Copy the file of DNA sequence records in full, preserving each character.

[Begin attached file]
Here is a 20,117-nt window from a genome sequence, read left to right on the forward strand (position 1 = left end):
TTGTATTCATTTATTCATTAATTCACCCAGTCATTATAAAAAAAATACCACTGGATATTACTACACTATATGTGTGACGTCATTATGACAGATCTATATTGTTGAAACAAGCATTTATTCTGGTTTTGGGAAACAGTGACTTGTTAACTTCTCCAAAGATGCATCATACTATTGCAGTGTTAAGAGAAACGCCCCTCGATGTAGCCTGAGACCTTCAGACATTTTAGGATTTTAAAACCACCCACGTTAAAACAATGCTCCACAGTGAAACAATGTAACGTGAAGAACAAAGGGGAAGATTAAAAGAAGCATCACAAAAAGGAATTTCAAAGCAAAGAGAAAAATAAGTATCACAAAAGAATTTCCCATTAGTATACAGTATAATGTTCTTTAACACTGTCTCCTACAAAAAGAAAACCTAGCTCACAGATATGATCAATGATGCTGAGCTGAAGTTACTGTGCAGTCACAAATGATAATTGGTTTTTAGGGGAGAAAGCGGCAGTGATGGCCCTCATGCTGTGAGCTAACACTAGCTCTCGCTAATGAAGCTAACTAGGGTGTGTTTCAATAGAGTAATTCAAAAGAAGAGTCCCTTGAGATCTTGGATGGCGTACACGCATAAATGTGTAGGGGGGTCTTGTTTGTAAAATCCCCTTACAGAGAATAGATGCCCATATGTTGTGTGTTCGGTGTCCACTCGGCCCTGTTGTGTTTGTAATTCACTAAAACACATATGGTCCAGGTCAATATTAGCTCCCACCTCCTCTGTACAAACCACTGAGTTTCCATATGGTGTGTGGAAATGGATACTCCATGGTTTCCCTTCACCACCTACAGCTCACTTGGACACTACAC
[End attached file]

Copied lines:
Here is a 20,117-nt window from a genome sequence, read left to right on the forward strand (position 1 = left end):
TTGTATTCATTTATTCATTAATTCACCCAGTCATTATAAAAAAAATACCACTGGATATTACTACACTATATGTGTGACGTCATTATGACAGATCTATATTGTTGAAACAAGCATTTATTCTGGTTTTGGGAAACAGTGACTTGTTAACTTCTCCAAAGATGCATCATACTATTGCAGTGTTAAGAGAAACGCCCCTCGATGTAGCCTGAGACCTTCAGACATTTTAGGATTTTAAAACCACCCACGTTAAAACAATGCTCCACAGTGAAACAATGTAACGTGAAGAACAAAGGGGAAGATTAAAAGAAGCATCACAAAAAGGAATTTCAAAGCAAAGAGAAAAATAAGTATCACAAAAGAATTTCCCATTAGTATACAGTATAATGTTCTTTAACACTGTCTCCTACAAAAAGAAAACCTAGCTCACAGATATGATCAATGATGCTGAGCTGAAGTTACTGTGCAGTCACAAATGATAATTGGTTTTTAGGGGAGAAAGCGGCAGTGATGGCCCTCATGCTGTGAGCTAACACTAGCTCTCGCTAATGAAGCTAACTAGGGTGTGTTTCAATAGAGTAATTCAAAAGAAGAGTCCCTTGAGATCTTGGATGGCGTACACGCATAAATGTGTAGGGGGGTCTTGTTTGTAAAATCCCCTTACAGAGAATAGATGCCCATATGTTGTGTGTTCGGTGTCCACTCGGCCCTGTTGTGTTTGTAATTCACTAAAACACATATGGTCCAGGTCAATATTAGCTCCCACCTCCTCTGTACAAACCACTGAGTTTCCATATGGTGTGTGGAAATGGATACTCCATGGTTTCCCTTCACCACCTACAGCTCACTTGGACACTACAC